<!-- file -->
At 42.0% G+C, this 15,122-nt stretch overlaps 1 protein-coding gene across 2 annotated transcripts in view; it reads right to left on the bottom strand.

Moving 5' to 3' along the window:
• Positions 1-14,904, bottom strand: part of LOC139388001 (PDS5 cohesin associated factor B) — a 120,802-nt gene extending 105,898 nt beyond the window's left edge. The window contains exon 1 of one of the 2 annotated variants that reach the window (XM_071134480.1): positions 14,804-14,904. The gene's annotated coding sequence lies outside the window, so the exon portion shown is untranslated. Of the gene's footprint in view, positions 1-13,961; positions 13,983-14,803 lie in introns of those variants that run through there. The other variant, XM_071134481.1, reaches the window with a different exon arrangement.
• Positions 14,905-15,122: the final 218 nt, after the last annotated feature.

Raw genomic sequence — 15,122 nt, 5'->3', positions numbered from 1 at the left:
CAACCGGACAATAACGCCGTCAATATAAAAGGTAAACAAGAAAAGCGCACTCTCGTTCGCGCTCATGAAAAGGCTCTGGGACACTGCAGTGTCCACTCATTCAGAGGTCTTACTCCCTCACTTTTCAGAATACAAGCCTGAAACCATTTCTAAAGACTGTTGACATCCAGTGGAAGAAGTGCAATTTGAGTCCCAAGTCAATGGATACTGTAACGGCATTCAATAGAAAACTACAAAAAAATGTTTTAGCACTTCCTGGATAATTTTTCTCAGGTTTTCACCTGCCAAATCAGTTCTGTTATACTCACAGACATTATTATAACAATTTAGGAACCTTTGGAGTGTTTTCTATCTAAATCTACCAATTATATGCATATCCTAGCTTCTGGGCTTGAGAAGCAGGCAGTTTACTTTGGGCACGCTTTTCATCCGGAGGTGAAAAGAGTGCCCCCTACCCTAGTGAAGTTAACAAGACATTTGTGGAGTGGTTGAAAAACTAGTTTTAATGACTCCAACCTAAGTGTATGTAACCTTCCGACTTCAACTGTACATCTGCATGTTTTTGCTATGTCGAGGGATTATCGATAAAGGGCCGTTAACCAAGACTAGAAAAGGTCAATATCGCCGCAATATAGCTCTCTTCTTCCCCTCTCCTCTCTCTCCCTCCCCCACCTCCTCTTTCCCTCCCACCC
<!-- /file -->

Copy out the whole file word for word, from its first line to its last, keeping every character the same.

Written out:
At 42.0% G+C, this 15,122-nt stretch overlaps 1 protein-coding gene across 2 annotated transcripts in view; it reads right to left on the bottom strand.

Moving 5' to 3' along the window:
• Positions 1-14,904, bottom strand: part of LOC139388001 (PDS5 cohesin associated factor B) — a 120,802-nt gene extending 105,898 nt beyond the window's left edge. The window contains exon 1 of one of the 2 annotated variants that reach the window (XM_071134480.1): positions 14,804-14,904. The gene's annotated coding sequence lies outside the window, so the exon portion shown is untranslated. Of the gene's footprint in view, positions 1-13,961; positions 13,983-14,803 lie in introns of those variants that run through there. The other variant, XM_071134481.1, reaches the window with a different exon arrangement.
• Positions 14,905-15,122: the final 218 nt, after the last annotated feature.

Raw genomic sequence — 15,122 nt, 5'->3', positions numbered from 1 at the left:
CAACCGGACAATAACGCCGTCAATATAAAAGGTAAACAAGAAAAGCGCACTCTCGTTCGCGCTCATGAAAAGGCTCTGGGACACTGCAGTGTCCACTCATTCAGAGGTCTTACTCCCTCACTTTTCAGAATACAAGCCTGAAACCATTTCTAAAGACTGTTGACATCCAGTGGAAGAAGTGCAATTTGAGTCCCAAGTCAATGGATACTGTAACGGCATTCAATAGAAAACTACAAAAAAATGTTTTAGCACTTCCTGGATAATTTTTCTCAGGTTTTCACCTGCCAAATCAGTTCTGTTATACTCACAGACATTATTATAACAATTTAGGAACCTTTGGAGTGTTTTCTATCTAAATCTACCAATTATATGCATATCCTAGCTTCTGGGCTTGAGAAGCAGGCAGTTTACTTTGGGCACGCTTTTCATCCGGAGGTGAAAAGAGTGCCCCCTACCCTAGTGAAGTTAACAAGACATTTGTGGAGTGGTTGAAAAACTAGTTTTAATGACTCCAACCTAAGTGTATGTAACCTTCCGACTTCAACTGTACATCTGCATGTTTTTGCTATGTCGAGGGATTATCGATAAAGGGCCGTTAACCAAGACTAGAAAAGGTCAATATCGCCGCAATATAGCTCTCTTCTTCCCCTCTCCTCTCTCTCCCTCCCCCACCTCCTCTTTCCCTCCCACCC